by Pat Brosnan

The Race for President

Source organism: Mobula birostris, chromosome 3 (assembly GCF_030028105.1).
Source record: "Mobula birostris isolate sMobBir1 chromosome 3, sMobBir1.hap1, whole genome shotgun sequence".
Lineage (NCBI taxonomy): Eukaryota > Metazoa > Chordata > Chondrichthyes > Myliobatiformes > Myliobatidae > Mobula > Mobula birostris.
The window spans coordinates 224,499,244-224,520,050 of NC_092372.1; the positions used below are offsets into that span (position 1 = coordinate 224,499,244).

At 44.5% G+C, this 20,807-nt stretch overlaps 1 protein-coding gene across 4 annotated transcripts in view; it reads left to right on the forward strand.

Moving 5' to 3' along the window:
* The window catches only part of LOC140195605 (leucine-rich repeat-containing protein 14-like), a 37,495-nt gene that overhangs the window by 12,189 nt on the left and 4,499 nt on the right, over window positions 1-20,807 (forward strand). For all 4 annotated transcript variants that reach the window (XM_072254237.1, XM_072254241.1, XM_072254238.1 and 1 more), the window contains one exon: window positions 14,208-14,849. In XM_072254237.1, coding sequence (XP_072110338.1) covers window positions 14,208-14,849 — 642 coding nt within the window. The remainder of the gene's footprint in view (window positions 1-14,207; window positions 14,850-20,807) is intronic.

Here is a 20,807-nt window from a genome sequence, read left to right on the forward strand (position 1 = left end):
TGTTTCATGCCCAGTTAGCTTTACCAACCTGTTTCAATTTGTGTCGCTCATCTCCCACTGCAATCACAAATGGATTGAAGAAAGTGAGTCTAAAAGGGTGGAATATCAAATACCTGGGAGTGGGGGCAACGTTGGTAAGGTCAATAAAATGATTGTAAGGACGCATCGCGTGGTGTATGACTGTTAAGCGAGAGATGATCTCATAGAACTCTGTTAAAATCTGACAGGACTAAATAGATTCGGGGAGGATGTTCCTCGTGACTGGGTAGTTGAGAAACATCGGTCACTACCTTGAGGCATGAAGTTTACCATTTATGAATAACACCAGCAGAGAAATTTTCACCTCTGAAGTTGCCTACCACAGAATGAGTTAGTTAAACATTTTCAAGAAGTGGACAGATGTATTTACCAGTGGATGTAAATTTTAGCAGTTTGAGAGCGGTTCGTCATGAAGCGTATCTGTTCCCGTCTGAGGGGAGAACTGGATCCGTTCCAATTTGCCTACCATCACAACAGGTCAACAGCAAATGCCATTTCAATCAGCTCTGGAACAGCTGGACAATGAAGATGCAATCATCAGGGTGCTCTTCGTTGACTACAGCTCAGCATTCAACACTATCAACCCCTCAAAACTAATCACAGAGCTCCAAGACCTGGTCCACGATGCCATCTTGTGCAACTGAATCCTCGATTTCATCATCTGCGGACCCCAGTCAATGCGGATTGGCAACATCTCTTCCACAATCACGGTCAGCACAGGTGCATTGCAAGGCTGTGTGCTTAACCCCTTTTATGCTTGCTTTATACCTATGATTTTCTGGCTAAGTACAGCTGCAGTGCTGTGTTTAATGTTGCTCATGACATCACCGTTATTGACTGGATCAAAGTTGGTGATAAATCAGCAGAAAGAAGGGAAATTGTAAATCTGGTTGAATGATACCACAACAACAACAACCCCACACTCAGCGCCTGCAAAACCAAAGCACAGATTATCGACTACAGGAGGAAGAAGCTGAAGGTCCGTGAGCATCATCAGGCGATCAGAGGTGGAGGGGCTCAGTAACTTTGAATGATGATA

During the past couple of weeks the race to be elected President of Ireland has become something of a joke. Every Tom, Dick and Harry who have ever made a name for himself or herself in any context of life around the country during past decades is being proposed and the media has had something of a field day in expounding the suitability or otherwise of the various proposed candidates. So far there have been only a handful of serious candidates. , one of these being Galway’s Michael D Higgins  who has years of political experience behind him as a Dail Deputy and a Minister as well as having all the essential attributes that would make for a suitable President. Another serious contender was David Norris until a begrudger, or group of begrudgers pulled the carpet from under him, because he made certain moves to get a friend of his off the hook in Israel and perhaps the greatest alleged “crime” of all was because he was alleged to have done so on official Seanad note paper. We all remember , too when a couple of more decent Dail deputies Trevor Sergeant of the Green Party and Bobby Molloy of the Progressive Democrats both lost their post in Government because they too made certain representations on behalf of constituents to which the reigning authorities at the time took exception. But to get back to the Presidential campaign some of the proposals for candidates that have been coming up are absolutely ridiculous. Gay Byrne wisely pulled out of the race because he knew that in spite of his talents and record as an RTE television presenter of a popular programme this would not qualify him , particularly at age 77 to become President of Ireland , even if he was elected, which of itself would still be open to question.  Now one of the latest candidates that is being proposed is the well-known and popular GAA and Greyhound racing sports commentator is of course Micheal O Muircheartaigh, who is, of course, a native of West Kerry and a fluent Irish speaker and promoter of Gaelic culture. And as we all know was a super broadcaster on radio and television. Yet in spite of all these qualities it is doubtful that at 80 he would be able to live up to the onerous task which would be required of the President.  Nothing personal to Michel, of course, but he and other senior citizens from 75 – 85 are simply too old for the position. It would need a young, energetic, ambitious and dedicated person to fill the role and to emulate the achievements of the 2 former Presidents – Mary Robinson and Mary McAleese – would certainly be a difficult act to follow. The bottom line is that the Aras is not a suitable place for a sean duine no matter how talented or experienced he/she might have been in another context. The last time around one of the candidates – Derek Nally had a go, but he possibly took it for granted that his experience as a former Garda and later as an organiser for a Victims Support Group might qualify him to become the President. Unfortunately his support in the contest turned out to be rather poor among the electorate and he finished at the bottom of the heap behind the 4 other contenders who were all women candidates and were all young and in their prime. This goes to prove that in exercising their democratic franchise the Irish voters are no longer partial to supporting senior citizens when it comes to electing a President. We all know that in the past some venerable old men were either elected or appointed irrespective of their age, people such as Douglas Hyde, Eamonn DeValera, Sean T Kelly and others. People never asked in those days whether or not they were capable of doing the job or representing the people of the country in the way that they ought to be represented. During the past 14 years Mary McAleese together with her husband Martin have done a great job for Ireland. It will be difficult to replace them, irrespective of who is elected. In the meantime, we will most likely hear of many other potential candidates.